- data capture and coding;
- editing and imputation;
- estimation;
- data analysis;
- data dissemination;
- documentation.
A brief description of each step follows.
1. Formulation of the Statement of Objectives
One of the most important tasks in a survey is to formulate the
Statement of Objectives. This establishes
not only the survey’s broad information needs, but the
operational definitions to be used, the specific
topics to be addressed and the analysis plan. This step of the
survey determines what is to be included in
the survey and what is to be excluded; what the client needs to
know versus what would be nice to know.
How to formulate objectives and determine survey content is
explained in
2. Selection of a Survey Frame
The survey frame provides the means of identifying and
contacting the units of the survey population.
The frame is in the form of a list, for example:
- a physical list such as a data file, computer printout or a
telephone book;
- a conceptual list, for example a list of all vehicles that enter the
parking lot of a shopping centre
between 9:00 a.m. and 8:00 p.m. on any given day;
- a geographic list in which the units on the list correspond to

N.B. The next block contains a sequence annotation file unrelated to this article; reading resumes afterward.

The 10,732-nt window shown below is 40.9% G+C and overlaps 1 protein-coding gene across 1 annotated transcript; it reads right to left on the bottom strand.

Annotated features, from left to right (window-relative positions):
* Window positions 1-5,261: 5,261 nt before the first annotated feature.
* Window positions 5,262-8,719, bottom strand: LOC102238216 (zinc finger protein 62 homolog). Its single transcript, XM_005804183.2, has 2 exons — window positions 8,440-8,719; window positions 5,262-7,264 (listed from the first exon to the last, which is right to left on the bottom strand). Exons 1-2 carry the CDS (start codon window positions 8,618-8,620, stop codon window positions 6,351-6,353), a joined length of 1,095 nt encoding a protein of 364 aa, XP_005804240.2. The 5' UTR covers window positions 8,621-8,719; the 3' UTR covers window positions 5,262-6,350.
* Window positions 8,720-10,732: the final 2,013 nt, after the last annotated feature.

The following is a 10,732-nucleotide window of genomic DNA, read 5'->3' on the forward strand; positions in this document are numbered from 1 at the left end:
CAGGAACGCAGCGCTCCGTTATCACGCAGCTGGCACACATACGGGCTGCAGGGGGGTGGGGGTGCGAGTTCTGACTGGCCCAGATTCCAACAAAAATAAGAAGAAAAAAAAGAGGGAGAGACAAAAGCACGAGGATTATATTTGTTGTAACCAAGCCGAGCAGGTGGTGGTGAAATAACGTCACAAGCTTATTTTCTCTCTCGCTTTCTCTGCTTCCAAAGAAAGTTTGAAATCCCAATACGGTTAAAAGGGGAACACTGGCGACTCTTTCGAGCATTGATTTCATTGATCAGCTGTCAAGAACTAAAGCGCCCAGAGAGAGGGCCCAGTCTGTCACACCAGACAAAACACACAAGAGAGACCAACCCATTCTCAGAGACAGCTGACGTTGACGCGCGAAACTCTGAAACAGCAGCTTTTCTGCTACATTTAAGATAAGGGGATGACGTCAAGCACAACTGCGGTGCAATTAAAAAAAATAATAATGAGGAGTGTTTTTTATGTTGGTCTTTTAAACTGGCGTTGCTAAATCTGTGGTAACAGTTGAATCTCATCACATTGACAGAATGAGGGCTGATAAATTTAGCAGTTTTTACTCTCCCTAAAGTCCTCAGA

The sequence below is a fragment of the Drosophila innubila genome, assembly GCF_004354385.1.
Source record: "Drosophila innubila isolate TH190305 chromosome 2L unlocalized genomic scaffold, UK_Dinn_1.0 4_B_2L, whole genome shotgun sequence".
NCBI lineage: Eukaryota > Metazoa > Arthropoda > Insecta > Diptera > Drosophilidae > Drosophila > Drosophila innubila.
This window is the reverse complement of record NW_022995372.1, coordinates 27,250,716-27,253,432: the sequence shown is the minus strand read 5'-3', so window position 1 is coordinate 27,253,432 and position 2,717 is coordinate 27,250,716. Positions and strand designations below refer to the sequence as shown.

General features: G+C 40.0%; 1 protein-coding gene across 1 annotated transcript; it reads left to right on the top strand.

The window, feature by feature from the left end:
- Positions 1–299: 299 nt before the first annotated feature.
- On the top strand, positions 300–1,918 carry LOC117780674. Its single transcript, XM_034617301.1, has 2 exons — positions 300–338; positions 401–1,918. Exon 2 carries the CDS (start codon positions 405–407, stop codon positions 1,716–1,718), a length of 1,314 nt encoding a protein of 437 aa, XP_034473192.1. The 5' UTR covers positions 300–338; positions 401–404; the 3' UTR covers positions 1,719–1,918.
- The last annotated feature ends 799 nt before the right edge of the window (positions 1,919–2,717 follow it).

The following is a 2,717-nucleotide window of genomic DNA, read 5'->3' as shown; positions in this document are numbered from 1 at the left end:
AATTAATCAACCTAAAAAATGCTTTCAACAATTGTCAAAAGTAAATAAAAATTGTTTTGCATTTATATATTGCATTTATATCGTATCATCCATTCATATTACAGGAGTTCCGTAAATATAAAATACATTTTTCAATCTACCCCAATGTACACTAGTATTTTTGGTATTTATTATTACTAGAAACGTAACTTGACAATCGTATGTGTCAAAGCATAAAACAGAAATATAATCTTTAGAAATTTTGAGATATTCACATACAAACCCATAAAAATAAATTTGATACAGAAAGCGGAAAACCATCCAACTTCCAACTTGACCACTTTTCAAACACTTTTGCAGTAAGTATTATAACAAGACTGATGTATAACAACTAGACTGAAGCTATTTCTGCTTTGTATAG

geographical areas and the units within
the geographical areas are households, farms, businesses, etc.
3. Determination of the Sample Design
There are two kinds of surveys: sample surveys and census
surveys. In a sample survey, data are
collected for only a fraction (typically a very small fraction) of
units of the population while in a census
survey, data are collected for all units in the population. Two
types of sampling exist: non-probability
sampling and probability sampling. Non-probability sampling
provides a fast, easy and inexpensive way
of selecting units from the population but uses a subjective
method of selection.
4. Questionnaire Design
A questionnaire (or form) is a group or sequence of
questions designed to obtain information on a